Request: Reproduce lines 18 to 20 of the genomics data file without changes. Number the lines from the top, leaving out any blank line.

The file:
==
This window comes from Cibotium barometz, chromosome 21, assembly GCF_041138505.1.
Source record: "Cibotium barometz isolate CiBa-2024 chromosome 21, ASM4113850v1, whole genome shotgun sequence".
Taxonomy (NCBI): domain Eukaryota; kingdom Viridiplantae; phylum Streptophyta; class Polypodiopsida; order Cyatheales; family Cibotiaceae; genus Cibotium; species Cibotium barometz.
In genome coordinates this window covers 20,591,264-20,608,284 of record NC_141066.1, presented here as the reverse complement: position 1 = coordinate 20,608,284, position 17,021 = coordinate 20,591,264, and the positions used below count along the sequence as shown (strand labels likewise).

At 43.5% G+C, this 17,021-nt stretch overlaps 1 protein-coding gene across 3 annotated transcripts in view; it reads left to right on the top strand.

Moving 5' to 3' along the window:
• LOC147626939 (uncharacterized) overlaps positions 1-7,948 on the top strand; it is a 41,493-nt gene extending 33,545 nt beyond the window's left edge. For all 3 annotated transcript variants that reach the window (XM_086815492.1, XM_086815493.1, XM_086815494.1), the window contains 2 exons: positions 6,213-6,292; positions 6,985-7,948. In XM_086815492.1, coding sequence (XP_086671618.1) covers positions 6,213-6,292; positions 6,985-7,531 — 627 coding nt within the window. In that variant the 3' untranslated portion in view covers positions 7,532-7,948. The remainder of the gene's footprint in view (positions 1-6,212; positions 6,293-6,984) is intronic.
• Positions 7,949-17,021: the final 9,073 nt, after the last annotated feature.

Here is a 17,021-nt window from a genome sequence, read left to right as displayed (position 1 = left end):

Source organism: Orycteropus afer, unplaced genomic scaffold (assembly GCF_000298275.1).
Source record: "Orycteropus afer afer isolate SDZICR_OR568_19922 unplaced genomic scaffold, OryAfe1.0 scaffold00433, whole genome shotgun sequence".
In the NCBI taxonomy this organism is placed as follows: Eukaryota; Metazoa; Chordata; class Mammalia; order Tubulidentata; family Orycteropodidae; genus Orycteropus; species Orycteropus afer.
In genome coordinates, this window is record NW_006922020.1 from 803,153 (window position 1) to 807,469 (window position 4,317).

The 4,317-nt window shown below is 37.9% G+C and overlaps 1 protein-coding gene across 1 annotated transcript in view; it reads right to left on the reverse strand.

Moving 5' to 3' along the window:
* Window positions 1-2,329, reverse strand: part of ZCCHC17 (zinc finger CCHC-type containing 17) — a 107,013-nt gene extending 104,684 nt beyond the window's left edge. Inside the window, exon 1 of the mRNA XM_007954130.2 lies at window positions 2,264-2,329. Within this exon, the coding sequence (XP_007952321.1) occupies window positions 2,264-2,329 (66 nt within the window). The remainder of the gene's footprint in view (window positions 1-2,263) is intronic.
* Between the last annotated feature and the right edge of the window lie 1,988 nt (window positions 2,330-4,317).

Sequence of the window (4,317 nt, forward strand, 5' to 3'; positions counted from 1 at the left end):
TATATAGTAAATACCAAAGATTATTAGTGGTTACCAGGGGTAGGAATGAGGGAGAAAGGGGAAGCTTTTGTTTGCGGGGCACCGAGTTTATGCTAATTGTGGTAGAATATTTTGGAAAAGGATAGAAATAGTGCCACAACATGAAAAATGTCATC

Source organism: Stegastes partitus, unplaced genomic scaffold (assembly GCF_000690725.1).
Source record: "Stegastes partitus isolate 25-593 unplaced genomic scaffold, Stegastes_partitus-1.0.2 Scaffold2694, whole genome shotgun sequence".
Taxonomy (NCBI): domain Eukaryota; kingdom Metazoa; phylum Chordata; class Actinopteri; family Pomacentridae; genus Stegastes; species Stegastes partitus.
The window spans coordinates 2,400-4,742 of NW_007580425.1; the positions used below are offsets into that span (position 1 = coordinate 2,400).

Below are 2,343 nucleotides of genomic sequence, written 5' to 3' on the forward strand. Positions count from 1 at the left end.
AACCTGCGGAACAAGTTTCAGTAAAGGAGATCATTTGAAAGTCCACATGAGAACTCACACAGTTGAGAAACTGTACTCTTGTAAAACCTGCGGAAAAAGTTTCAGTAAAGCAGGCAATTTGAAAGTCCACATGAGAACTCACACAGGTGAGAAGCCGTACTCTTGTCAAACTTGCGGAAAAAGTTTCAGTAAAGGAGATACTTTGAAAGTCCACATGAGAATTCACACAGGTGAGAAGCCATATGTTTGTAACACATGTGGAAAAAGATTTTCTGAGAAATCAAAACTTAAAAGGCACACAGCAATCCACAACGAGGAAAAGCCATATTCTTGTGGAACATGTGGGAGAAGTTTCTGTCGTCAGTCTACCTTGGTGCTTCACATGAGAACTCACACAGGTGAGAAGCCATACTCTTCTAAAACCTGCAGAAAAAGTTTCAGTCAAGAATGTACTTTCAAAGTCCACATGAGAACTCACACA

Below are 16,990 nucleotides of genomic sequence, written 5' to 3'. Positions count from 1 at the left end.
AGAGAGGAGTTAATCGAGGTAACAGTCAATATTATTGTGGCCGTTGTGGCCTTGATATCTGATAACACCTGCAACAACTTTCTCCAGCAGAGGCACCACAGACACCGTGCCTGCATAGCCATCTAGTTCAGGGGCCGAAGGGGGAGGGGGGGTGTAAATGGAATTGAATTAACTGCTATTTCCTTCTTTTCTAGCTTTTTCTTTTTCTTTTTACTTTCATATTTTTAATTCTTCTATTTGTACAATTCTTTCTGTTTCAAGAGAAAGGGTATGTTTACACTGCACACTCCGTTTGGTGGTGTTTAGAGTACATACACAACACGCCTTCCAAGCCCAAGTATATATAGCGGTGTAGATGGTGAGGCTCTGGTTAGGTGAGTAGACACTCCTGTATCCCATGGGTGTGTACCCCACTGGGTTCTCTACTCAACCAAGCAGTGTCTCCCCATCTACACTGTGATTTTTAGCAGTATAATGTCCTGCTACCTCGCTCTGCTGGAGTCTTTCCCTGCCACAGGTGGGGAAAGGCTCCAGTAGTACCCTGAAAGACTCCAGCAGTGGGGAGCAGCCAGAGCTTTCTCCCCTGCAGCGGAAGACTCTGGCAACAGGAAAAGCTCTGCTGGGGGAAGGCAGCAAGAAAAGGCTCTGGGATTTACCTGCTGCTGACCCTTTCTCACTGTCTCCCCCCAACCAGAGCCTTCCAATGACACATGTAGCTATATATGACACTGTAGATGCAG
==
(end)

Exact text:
Sequence of the window (4,317 nt, forward strand, 5' to 3'; positions counted from 1 at the left end):
TATATAGTAAATACCAAAGATTATTAGTGGTTACCAGGGGTAGGAATGAGGGAGAAAGGGGAAGCTTTTGTTTGCGGGGCACCGAGTTTATGCTAATTGTGGTAGAATATTTTGGAAAAGGATAGAAATAGTGCCACAACATGAAAAATGTCATC

Source organism: Stegastes partitus, unplaced genomic scaffold (assembly GCF_000690725.1).